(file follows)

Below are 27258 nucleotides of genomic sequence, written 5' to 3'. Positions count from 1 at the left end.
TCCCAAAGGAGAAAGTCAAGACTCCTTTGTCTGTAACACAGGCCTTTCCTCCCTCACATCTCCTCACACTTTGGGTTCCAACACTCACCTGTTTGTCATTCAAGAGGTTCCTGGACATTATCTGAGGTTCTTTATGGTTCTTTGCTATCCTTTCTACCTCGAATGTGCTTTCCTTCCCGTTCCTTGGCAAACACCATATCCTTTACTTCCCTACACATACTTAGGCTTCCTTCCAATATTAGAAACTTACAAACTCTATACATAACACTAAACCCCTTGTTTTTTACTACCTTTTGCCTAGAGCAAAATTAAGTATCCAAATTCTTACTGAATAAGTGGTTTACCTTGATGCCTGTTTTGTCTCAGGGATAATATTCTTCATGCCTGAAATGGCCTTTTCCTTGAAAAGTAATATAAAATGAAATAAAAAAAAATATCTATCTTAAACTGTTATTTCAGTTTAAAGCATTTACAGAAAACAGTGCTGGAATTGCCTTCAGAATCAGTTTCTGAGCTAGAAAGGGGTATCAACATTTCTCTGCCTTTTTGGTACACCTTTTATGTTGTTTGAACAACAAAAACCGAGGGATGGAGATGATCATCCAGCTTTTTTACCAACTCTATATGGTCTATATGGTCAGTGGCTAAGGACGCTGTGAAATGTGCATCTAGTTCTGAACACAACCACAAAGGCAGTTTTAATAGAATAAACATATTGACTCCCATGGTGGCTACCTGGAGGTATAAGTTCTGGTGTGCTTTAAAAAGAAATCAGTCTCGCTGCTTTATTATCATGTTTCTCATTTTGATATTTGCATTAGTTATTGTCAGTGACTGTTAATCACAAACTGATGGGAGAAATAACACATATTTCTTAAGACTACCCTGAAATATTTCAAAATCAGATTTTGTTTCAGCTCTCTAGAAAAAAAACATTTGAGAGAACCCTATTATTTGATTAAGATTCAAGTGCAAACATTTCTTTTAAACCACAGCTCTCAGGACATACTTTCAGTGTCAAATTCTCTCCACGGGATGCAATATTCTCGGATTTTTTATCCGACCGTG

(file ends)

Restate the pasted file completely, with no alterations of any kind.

Below are 27258 nucleotides of genomic sequence, written 5' to 3'. Positions count from 1 at the left end.
TCCCAAAGGAGAAAGTCAAGACTCCTTTGTCTGTAACACAGGCCTTTCCTCCCTCACATCTCCTCACACTTTGGGTTCCAACACTCACCTGTTTGTCATTCAAGAGGTTCCTGGACATTATCTGAGGTTCTTTATGGTTCTTTGCTATCCTTTCTACCTCGAATGTGCTTTCCTTCCCGTTCCTTGGCAAACACCATATCCTTTACTTCCCTACACATACTTAGGCTTCCTTCCAATATTAGAAACTTACAAACTCTATACATAACACTAAACCCCTTGTTTTTTACTACCTTTTGCCTAGAGCAAAATTAAGTATCCAAATTCTTACTGAATAAGTGGTTTACCTTGATGCCTGTTTTGTCTCAGGGATAATATTCTTCATGCCTGAAATGGCCTTTTCCTTGAAAAGTAATATAAAATGAAATAAAAAAAAATATCTATCTTAAACTGTTATTTCAGTTTAAAGCATTTACAGAAAACAGTGCTGGAATTGCCTTCAGAATCAGTTTCTGAGCTAGAAAGGGGTATCAACATTTCTCTGCCTTTTTGGTACACCTTTTATGTTGTTTGAACAACAAAAACCGAGGGATGGAGATGATCATCCAGCTTTTTTACCAACTCTATATGGTCTATATGGTCAGTGGCTAAGGACGCTGTGAAATGTGCATCTAGTTCTGAACACAACCACAAAGGCAGTTTTAATAGAATAAACATATTGACTCCCATGGTGGCTACCTGGAGGTATAAGTTCTGGTGTGCTTTAAAAAGAAATCAGTCTCGCTGCTTTATTATCATGTTTCTCATTTTGATATTTGCATTAGTTATTGTCAGTGACTGTTAATCACAAACTGATGGGAGAAATAACACATATTTCTTAAGACTACCCTGAAATATTTCAAAATCAGATTTTGTTTCAGCTCTCTAGAAAAAAAACATTTGAGAGAACCCTATTATTTGATTAAGATTCAAGTGCAAACATTTCTTTTAAACCACAGCTCTCAGGACATACTTTCAGTGTCAAATTCTCTCCACGGGATGCAATATTCTCGGATTTTTTATCCGACCGTG